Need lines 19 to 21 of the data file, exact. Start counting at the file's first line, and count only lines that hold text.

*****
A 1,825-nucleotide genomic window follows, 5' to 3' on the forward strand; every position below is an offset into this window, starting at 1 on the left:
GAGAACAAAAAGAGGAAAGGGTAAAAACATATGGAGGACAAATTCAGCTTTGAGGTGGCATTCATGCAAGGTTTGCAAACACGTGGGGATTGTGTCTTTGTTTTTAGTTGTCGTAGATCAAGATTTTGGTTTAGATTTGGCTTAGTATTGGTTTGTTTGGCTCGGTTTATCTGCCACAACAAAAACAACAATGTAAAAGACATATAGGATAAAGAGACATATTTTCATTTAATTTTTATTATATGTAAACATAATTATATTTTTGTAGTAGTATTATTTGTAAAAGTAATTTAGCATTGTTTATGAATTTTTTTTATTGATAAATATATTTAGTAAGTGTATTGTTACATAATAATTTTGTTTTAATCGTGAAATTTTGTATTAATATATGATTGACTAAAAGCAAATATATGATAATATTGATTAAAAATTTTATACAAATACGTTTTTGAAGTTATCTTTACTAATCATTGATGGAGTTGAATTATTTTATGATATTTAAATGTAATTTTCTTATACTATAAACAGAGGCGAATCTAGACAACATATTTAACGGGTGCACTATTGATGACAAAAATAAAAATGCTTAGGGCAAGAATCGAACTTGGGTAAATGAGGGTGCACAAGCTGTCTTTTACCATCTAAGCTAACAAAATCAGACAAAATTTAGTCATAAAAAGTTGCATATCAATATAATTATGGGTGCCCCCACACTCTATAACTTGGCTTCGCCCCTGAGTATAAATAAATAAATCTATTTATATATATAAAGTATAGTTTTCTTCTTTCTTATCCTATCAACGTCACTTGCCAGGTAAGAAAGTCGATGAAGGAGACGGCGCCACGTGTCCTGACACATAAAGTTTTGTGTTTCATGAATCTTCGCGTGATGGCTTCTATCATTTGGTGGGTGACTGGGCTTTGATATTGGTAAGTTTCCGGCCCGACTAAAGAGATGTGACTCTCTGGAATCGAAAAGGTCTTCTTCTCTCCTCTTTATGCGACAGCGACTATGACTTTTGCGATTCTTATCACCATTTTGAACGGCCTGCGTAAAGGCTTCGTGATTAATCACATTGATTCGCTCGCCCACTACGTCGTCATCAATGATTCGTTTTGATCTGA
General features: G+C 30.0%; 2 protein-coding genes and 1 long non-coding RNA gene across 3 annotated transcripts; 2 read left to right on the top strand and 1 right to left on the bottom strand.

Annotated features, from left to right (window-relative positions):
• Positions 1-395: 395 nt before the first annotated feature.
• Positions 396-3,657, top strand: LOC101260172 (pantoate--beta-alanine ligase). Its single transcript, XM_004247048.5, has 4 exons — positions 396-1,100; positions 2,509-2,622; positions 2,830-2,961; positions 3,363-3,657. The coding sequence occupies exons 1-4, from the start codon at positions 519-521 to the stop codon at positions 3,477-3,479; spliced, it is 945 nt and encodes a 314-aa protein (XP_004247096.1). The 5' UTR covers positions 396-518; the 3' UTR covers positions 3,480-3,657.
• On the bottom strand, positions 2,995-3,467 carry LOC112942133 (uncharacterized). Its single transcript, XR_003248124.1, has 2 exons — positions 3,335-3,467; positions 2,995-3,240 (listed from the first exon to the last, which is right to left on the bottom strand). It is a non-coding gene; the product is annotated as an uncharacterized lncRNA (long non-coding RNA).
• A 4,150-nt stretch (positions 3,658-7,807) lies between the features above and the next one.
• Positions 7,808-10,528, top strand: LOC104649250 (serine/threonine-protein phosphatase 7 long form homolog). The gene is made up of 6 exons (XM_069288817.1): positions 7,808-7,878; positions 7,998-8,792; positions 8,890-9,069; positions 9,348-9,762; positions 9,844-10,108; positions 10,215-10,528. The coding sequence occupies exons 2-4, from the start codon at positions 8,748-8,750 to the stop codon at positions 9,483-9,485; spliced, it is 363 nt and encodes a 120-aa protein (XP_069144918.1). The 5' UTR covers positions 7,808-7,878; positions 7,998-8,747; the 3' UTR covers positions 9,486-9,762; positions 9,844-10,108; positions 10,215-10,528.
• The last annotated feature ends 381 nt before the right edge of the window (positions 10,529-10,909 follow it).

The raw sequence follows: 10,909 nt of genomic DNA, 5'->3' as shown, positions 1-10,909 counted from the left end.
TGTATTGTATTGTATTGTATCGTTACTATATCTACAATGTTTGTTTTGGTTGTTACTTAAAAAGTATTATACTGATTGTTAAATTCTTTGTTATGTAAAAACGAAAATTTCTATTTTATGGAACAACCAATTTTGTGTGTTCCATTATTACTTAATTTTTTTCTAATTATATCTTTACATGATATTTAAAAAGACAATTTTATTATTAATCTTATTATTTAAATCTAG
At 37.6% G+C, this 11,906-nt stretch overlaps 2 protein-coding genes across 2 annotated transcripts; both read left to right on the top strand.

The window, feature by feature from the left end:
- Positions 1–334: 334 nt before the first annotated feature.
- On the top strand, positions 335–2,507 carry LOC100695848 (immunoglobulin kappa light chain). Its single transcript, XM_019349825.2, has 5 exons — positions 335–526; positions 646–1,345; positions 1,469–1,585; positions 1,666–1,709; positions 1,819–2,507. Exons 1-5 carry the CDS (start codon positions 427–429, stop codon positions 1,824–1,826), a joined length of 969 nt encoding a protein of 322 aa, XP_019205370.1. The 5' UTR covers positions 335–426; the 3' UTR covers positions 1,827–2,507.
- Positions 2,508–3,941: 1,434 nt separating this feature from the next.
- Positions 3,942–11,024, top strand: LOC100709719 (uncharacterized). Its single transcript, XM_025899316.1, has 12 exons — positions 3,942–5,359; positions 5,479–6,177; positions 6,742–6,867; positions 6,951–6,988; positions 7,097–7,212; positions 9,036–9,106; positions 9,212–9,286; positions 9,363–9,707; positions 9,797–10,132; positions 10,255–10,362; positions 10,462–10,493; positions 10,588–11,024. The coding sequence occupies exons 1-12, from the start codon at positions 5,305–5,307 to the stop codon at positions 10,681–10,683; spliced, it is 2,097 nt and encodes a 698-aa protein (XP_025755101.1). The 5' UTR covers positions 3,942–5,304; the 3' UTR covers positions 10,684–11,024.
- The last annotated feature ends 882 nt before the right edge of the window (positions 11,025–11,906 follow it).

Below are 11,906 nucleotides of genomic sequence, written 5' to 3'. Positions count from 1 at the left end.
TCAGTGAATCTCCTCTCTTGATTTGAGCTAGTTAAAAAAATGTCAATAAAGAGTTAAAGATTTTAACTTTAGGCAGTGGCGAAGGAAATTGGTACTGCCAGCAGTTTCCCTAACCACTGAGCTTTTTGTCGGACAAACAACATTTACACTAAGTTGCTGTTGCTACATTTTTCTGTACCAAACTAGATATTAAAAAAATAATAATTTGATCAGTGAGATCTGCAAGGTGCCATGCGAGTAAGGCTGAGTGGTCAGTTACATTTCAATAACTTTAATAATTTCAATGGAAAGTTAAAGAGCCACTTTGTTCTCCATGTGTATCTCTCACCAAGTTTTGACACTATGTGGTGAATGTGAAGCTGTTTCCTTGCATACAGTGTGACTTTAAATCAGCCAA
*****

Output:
- The last annotated feature ends 882 nt before the right edge of the window (positions 11,025–11,906 follow it).

Below are 11,906 nucleotides of genomic sequence, written 5' to 3'. Positions count from 1 at the left end.
TCAGTGAATCTCCTCTCTTGATTTGAGCTAGTTAAAAAAATGTCAATAAAGAGTTAAAGATTTTAACTTTAGGCAGTGGCGAAGGAAATTGGTACTGCCAGCAGTTTCCCTAACCACTGAGCTTTTTGTCGGACAAACAACATTTACACTAAGTTGCTGTTGCTACATTTTTCTGTACCAAACTAGATATTAAAAAAATAATAATTTGATCAGTGAGATCTGCAAGGTGCCATGCGAGTAAGGCTGAGTGGTCAGTTACATTTCAATAACTTTAATAATTTCAATGGAAAGTTAAAGAGCCACTTTGTTCTCCATGTGTATCTCTCACCAAGTTTTGACACTATGTGGTGAATGTGAAGCTGTTTCCTTGCATACAGTGTGACTTTAAATCAGCCAA